We should make every effort to get the concert hall right

Now it turns out that the failure to provide a Regional Performing Arts Centre lies entirely with the State Government (“Regional Performing Arts Centre blame game continues”, edition 218).
The whole idea of an RPAC long predates the mooted Snowy Hydro Legacy Fund, so this is just a red herring to divert attention from the Council’s utter failure to grasp what is required in the way of a concert hall and to plan and budget accordingly.
The obsession with the concept of an RPAC and with its location in Gosford has totally obscured any rational consideration of this matter, and we need to go back to basics and decide exactly what it is that we need, where it will best serve us and how we can draw up a convincing business case for the facility.
First of all, we need a simple concert hall, designed with the proper acoustics for this kind of venue and shawn of all the costly extraneous features that the elusive RPAC seems to have accumulated over the years.
Possibly, something like The Other Place in Stratford-upon-Avon would serve the purpose.
This will get the cost down to a realistic level (does anybody actually believe that the RPAC was going to be built for $30M?) and allow for some sensible budgeting.
This should be accompanied by a realistic assessment of the potential audiences, estimated revenues and ongoing costs, so that we can be sure that a concert hall is a viable investment for the community and not the pie-in-the-sky vision that we’ve had to date.
I hope that it would be, but I’d need to be convinced before I’d accept committing ratepayers to this capital outlay.
Secondly, we need to place the concert hall where it will most easily attract the greatest audience, and this is clearly not in downtown Gosford.
The most obvious location would be adjoining the Arts Centre in Wyong, where it would be reasonably central to the Central Coast population and would have the possibility of economical joint management with the existing operation.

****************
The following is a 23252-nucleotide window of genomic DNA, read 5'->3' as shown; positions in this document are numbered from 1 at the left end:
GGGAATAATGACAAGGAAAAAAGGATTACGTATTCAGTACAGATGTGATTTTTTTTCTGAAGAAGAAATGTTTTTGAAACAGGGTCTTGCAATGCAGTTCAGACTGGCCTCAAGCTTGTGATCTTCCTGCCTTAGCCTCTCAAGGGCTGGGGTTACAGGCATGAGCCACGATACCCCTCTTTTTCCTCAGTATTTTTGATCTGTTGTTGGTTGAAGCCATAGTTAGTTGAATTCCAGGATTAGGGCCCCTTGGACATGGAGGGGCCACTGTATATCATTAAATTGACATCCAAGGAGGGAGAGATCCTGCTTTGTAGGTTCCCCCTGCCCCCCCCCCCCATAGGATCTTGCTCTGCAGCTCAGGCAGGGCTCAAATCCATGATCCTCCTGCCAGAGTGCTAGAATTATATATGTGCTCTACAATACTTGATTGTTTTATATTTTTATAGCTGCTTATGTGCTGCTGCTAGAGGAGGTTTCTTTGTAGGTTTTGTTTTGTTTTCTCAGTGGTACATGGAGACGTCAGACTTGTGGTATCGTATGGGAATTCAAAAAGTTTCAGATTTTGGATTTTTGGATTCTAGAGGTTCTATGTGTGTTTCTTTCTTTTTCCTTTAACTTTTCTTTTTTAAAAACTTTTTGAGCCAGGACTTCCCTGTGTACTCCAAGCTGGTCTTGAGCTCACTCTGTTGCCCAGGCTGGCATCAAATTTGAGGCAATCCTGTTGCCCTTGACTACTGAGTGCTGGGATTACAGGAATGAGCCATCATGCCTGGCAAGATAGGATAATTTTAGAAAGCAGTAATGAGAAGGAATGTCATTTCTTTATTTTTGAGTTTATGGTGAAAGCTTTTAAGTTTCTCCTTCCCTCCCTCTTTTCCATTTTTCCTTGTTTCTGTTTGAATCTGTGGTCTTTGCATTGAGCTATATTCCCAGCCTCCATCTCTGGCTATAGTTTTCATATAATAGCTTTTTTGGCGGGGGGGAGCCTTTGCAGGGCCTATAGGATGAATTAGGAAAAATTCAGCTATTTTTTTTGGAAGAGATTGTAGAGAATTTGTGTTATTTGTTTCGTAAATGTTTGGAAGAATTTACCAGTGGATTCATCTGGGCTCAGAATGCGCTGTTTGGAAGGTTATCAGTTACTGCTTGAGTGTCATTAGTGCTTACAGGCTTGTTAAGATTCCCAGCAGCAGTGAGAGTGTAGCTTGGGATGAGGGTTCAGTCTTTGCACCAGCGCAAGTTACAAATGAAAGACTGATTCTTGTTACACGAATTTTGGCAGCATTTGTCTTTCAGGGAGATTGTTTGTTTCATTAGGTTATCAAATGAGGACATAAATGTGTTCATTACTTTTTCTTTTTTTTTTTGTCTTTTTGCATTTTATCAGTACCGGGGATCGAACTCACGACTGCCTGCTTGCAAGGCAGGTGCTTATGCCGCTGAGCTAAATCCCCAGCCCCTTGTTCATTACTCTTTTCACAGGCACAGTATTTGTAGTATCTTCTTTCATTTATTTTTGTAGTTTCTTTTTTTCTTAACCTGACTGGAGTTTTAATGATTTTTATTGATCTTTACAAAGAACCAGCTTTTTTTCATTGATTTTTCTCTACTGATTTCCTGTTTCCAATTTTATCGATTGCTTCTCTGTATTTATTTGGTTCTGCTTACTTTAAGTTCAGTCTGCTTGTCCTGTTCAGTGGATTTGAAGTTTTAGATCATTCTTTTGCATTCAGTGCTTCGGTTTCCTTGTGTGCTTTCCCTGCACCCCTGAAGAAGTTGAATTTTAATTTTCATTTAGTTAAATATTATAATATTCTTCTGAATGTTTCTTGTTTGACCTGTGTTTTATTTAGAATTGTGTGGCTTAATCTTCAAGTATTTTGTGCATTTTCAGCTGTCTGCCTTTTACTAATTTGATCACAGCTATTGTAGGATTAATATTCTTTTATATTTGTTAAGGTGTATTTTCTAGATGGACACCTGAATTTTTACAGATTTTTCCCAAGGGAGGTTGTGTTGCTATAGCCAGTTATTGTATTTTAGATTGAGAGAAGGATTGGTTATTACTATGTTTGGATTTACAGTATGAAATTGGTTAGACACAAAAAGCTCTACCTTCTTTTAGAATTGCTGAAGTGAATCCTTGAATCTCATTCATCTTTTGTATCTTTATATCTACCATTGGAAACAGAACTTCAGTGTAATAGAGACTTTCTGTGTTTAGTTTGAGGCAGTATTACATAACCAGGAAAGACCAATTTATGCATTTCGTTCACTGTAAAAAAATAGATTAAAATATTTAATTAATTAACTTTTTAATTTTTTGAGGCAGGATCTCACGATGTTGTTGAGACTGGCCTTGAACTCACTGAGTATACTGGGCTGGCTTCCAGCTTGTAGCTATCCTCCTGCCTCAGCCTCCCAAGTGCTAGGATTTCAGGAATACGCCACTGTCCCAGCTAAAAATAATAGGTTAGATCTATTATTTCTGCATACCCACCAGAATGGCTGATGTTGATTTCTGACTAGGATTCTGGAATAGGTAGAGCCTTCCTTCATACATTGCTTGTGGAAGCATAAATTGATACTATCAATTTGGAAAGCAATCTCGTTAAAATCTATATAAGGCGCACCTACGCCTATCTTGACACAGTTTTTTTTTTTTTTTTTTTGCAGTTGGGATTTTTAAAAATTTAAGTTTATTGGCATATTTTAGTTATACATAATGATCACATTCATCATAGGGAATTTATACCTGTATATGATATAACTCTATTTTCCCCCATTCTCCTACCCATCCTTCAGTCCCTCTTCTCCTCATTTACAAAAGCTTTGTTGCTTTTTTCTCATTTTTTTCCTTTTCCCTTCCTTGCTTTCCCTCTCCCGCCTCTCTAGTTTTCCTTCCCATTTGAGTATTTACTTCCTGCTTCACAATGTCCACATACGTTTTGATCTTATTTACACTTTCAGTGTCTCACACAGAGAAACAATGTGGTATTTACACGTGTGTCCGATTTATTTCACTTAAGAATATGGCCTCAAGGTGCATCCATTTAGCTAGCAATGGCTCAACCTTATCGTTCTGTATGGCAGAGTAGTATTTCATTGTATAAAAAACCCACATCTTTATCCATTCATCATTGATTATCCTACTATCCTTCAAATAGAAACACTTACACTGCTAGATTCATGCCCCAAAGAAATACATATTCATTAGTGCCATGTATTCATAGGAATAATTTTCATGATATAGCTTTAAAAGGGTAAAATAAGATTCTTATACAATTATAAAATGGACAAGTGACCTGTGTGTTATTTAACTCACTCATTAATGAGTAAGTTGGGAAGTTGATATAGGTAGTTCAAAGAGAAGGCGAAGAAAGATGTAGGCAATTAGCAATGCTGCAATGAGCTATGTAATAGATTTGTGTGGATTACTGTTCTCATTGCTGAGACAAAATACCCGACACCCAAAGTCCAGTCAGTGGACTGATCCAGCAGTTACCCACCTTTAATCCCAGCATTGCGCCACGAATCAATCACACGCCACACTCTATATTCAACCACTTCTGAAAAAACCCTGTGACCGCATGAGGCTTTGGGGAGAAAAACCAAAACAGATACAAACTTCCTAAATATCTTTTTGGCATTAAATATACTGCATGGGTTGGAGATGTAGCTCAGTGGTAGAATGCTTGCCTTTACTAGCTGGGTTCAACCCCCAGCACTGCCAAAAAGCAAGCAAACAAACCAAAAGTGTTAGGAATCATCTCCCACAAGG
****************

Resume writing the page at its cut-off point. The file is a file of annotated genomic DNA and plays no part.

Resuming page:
Failing this, a less satisfactory solution would be to link it to the Laycock St Theatre, although this is not a very desirable position, or, as a third possibility, to establish it as part of the Ourimbah University Campus, which is not a bad solution, particularly if the Conservatorium can also be relocated as part of a future Faculty of Music).
Thirdly, we need to show some financial nous in this matter.
Going cap-in-hand to other levels of government for handouts makes us look like a bunch of spongers, unless we can demonstrate that we’ve already made our own budgetary assessment and can stump up the wherewithal for an appropriate share of the cost.
One way to raise the funds would be to abandon the silly Regional Library project and divert the funds to a concert hall that could be a community asset and not the expensive white elephant that a library would inevitably turn out to be.
This would show willingness and give a good argument for reinstatement of whatever promised outside funds can be retrieved from the shambles created by Council.
Regrettably, I think there are too many egos involved in this exercise for there to be any chance of a logical approach from Council (and other parties), but a concert hall is a lifetime commitment, so we should make every effort to get it right.
Does anybody else care?

Email, Oct 27
Bruce Hyland, Woy Woy

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